London — EU leaders have agreed that the bloc must be climate-neutral by 2050, which if implemented fully would end its demand for unabated fossil fuels.
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The leaders also reiterated that national governments must keep the right to choose their energy mix and safeguard their energy supplies, and that some governments will include nuclear power, they said early Friday after meeting in Brussels.
The leaders' accord makes it more likely the European Commission's European climate law proposal planned for March to make this goal binding will get the qualified majority approval it would need from EU governments.
The European Parliament, which will also have to approve the law, has already backed the 2050 net-zero carbon goal.
This goal is more ambitious than the current non-binding EU goal to cut its greenhouse gas emissions by at least 80% from 1990 levels by 2050, and the EC plans to review all relevant EU legislation to see what needs to change to achieve the new target.
This includes raising the EU's binding 2030 target to cut its CO2 from the current 40% to between 50%-55% from 1990 levels.
The EC plans to publish an assessment in the summer on what the new 2030 CO2 target should be, and how to achieve it "in a responsible way", it said in its European Green Deal policy paper published on Wednesday.
Once the EC has decided what the higher 2030 target should be, it will propose including it in the European climate law, so that both the 2050 and 2030 CO2 targets are enshrined in the same law.
Higher CO2 cuts by 2030 will put more pressure on sectors currently outside the EU's Emissions Trading System, including transport, agriculture and buildings, to cut their emissions by reducing their oil and other fossil fuel demand.
EU leaders also agreed that all relevant EU legislation should be changed as needed to help achieve the 2050 net-zero carbon goal, "while respecting a level playing field."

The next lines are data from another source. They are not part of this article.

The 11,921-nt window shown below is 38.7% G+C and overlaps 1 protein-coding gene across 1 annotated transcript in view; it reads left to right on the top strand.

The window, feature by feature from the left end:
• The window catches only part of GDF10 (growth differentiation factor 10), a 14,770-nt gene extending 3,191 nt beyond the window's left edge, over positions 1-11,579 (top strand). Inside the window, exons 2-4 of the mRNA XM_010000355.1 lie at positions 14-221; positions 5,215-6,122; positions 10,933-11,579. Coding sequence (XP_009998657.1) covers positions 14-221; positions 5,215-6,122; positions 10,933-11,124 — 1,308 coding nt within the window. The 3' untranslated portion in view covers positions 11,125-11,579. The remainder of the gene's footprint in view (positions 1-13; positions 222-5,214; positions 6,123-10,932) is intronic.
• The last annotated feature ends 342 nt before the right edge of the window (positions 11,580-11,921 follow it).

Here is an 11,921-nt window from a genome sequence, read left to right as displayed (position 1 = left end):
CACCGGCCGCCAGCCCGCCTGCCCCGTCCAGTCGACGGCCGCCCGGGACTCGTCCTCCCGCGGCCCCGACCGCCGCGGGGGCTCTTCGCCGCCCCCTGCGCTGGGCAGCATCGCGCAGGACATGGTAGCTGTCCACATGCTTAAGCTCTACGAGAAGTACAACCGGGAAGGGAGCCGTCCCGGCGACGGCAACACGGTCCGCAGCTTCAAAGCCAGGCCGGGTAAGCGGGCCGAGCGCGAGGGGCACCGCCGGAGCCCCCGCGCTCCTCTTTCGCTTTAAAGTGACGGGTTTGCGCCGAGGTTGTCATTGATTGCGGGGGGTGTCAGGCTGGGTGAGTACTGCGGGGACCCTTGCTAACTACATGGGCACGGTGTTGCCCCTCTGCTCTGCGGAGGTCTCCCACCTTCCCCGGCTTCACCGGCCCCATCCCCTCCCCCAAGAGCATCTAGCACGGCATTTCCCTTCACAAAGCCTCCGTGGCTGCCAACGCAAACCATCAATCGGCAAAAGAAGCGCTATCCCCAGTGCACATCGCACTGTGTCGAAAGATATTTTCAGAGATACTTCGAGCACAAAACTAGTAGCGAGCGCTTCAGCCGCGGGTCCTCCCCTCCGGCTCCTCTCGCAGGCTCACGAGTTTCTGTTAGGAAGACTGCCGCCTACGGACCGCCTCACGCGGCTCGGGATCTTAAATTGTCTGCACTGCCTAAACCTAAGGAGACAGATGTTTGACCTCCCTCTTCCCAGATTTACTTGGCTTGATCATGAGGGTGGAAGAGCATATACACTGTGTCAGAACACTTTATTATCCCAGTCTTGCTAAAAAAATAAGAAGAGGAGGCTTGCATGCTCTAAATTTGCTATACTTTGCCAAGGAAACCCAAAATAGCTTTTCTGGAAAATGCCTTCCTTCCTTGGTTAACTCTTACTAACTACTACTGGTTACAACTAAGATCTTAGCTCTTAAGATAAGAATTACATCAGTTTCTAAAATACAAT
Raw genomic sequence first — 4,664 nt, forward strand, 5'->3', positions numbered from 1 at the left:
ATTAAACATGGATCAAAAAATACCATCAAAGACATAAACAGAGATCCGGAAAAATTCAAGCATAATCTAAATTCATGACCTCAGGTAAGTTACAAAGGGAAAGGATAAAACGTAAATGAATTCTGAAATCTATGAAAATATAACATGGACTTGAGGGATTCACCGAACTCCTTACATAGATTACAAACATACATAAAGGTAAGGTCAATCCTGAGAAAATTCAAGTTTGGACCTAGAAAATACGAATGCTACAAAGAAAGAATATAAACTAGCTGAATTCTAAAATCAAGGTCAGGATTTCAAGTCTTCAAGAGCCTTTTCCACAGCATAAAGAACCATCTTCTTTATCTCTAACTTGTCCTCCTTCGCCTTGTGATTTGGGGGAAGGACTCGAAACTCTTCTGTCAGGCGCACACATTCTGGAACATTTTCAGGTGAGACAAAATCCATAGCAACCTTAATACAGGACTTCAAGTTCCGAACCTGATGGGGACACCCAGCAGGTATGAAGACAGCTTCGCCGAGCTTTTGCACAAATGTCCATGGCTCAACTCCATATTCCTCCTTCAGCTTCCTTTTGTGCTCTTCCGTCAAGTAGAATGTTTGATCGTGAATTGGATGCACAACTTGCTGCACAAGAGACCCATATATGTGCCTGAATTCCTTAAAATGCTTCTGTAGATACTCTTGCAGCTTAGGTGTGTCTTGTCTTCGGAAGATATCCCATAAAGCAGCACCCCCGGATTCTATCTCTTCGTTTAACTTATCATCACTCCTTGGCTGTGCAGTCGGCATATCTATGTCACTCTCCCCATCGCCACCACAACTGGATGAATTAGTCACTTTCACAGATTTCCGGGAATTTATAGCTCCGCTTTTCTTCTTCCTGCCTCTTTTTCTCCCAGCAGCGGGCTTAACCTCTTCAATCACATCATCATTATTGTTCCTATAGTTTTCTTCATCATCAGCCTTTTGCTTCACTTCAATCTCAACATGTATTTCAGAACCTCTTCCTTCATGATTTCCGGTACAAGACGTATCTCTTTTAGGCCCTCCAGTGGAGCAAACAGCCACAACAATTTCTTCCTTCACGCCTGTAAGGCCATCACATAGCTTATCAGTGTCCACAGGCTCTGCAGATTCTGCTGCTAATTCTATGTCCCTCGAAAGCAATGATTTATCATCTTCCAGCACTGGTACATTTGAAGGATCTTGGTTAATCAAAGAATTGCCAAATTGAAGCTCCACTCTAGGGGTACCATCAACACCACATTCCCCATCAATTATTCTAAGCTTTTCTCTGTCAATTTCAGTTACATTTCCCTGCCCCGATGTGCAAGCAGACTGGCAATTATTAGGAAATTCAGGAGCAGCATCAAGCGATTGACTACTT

This supports the EC's plans to propose a huge legislative package in June 2021 to align EU rules with the 2050goal.
This would include proposals to extend the EU ETS to shipping and reduce free allowances for airlines, revise the energy taxation directive to promote lower carbon fuels and a switch away from diesel, and set stricter CO2 emission standards for cars and vans.
These proposals could boost demand for LNG as a lower-emission fuel for ships and trucks, as well as for biofuels, electricity and hydrogen in road transport.
The aim is to ensure "effective carbon pricing throughout the economy," the EC said in its European Green Deal policy paper.
The package would also include updated energy efficiency and renewable energy directives, which would likely reduce demand for natural gas in the heating and power sectors.
The current directives include a binding 2030 target to source 32% of the EU's final energy demand from renewables, and a non-binding 2030 target to save 32.5% of EU energy compared with business as usual.
POLAND NEEDS MORE TIME
Poland needs more time to look at the details of potential EU funding to help it move from its carbon-dependenteconomy, and so did not join the other leaders in backing the 2050 commitment on Friday, EC President Ursula von derLeyen told reporters after the meeting.
Poland's position would not change the EC's timetable for making its European Green Deal proposals, however, she said.
The EC plans to publish detailed proposals for a Just Transition Fund and a Sustainable European Investment Plan in January, both of which are to help support countries move to lower-carbon economies.
-- Siobhan Hall, email@example.com
-- Edited by Alisdair Bowles, firstname.lastname@example.org